The second point which should be mentioned is the question of meritorious defense. Mullins' affidavit contains no factual statement whatsoever regarding any defense to the action. Under the facts as outlined by both parties, it is difficult to see what defense might exist. A showing of a meritorious defense requires a showing by affidavit, deposition or testimony of some facts which, if proved at the trial, would constitute a defense. The conclusion of lawyer or client, sworn or unsworn, that "a defense exists" is evidence of nothing; it is a conclusion which carries no weight and is insufficient to establish the element of meritorious defense. Richas, supra.

We find, therefore, that the trial court abused its discretion in setting aside the default judgment.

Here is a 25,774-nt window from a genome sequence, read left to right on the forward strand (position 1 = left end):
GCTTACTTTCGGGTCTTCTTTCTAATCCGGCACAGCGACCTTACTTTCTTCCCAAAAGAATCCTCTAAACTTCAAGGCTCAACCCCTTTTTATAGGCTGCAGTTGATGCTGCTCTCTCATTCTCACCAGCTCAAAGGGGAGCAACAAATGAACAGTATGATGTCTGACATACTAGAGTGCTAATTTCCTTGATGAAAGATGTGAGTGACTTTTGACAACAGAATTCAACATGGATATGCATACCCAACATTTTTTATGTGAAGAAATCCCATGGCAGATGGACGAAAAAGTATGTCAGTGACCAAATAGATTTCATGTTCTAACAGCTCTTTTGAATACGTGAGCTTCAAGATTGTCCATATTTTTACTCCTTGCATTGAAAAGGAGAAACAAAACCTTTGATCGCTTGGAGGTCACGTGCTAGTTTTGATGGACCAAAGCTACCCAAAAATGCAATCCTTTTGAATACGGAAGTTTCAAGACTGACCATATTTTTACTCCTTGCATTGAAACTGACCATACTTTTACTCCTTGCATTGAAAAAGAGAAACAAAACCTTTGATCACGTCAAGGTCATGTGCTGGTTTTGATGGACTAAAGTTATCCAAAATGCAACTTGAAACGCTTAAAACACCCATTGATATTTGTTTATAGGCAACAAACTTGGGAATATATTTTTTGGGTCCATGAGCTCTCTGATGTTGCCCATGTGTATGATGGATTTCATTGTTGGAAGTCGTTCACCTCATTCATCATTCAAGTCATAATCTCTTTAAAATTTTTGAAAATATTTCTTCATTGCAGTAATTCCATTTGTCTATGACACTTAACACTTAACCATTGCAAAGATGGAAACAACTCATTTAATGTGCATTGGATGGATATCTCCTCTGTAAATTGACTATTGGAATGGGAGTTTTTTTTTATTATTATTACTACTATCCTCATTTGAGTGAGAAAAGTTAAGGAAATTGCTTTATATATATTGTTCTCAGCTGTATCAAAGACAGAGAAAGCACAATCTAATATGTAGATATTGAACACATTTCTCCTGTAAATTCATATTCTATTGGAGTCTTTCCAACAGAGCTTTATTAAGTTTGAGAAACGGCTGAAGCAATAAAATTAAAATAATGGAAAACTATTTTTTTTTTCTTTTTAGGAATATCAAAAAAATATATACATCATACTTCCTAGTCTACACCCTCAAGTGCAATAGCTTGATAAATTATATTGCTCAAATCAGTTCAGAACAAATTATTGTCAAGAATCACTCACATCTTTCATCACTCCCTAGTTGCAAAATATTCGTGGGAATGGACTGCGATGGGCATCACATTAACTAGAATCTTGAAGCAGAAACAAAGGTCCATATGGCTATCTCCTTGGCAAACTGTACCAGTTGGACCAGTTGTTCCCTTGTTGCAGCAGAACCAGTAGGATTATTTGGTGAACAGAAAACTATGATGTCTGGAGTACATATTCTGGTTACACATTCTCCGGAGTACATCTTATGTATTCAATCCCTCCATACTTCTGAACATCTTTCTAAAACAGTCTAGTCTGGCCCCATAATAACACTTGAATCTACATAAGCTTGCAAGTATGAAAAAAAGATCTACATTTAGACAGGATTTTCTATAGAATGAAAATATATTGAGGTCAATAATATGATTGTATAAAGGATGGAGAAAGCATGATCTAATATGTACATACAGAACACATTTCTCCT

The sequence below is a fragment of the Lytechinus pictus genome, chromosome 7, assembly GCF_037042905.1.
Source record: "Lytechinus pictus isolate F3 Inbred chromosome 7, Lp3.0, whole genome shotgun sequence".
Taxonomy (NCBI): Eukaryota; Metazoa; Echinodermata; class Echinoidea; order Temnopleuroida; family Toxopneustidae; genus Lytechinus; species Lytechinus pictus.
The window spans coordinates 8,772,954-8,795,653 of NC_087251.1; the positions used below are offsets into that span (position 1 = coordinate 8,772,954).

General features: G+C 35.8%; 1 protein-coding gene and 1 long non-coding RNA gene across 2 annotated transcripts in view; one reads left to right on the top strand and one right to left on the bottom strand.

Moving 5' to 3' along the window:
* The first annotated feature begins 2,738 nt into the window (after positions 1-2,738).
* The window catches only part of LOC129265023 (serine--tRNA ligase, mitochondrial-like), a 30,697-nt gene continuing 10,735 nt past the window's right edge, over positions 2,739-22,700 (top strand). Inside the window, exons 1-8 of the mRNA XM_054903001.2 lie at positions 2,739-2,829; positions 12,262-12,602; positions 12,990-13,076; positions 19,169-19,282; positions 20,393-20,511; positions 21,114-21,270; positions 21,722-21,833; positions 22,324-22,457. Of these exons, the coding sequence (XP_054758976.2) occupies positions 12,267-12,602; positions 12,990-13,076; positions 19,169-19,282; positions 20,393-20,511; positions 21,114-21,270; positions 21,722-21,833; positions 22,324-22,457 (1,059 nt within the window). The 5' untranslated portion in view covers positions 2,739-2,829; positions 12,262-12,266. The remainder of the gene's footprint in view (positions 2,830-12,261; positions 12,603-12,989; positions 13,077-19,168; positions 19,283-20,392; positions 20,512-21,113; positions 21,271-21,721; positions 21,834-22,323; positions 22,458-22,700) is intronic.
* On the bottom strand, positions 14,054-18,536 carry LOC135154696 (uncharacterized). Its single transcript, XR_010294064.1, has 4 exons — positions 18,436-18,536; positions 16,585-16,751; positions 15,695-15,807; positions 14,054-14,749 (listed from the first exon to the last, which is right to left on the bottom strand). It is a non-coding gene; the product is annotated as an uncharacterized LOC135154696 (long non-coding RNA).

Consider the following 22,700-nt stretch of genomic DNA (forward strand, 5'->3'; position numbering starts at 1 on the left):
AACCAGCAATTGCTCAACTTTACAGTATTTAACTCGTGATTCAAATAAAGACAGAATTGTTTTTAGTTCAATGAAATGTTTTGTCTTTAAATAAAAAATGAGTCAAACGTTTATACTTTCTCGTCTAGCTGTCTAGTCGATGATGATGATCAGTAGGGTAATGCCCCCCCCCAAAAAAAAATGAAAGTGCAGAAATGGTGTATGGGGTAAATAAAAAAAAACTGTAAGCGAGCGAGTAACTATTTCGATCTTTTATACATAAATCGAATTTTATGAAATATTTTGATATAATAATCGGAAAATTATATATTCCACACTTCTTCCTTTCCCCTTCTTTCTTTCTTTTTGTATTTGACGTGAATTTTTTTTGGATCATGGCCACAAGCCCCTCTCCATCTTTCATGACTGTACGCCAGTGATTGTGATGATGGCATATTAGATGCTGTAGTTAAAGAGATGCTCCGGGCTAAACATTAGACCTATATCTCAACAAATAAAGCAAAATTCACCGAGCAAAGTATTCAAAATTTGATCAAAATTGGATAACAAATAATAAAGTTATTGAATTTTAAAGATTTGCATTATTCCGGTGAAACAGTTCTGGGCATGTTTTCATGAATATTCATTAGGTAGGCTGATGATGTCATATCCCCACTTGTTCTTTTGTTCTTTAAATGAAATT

The order of July 30, 1982 setting aside the default judgment is vacated and the judgment of February 3, 1982 is reinstated.

HOLOHAN, C.J., GORDON, V.C.J., and HAYS and CAMERON, JJ., concur.

NOTES

[1] Mullins claims that service was actually made on Mrs. Mullins' sister, who was residing in the Mullins home. This is permitted under Rule 4(d)(1), Rules of Civil Procedure, 16 A.R.S.

[2] Since it is not necessary to do so, we do not address the issue of whether subsequently supplied evidence may be used to support the order.

[3] Whether the advice was good or bad, it is clear that Mullins did not follow it.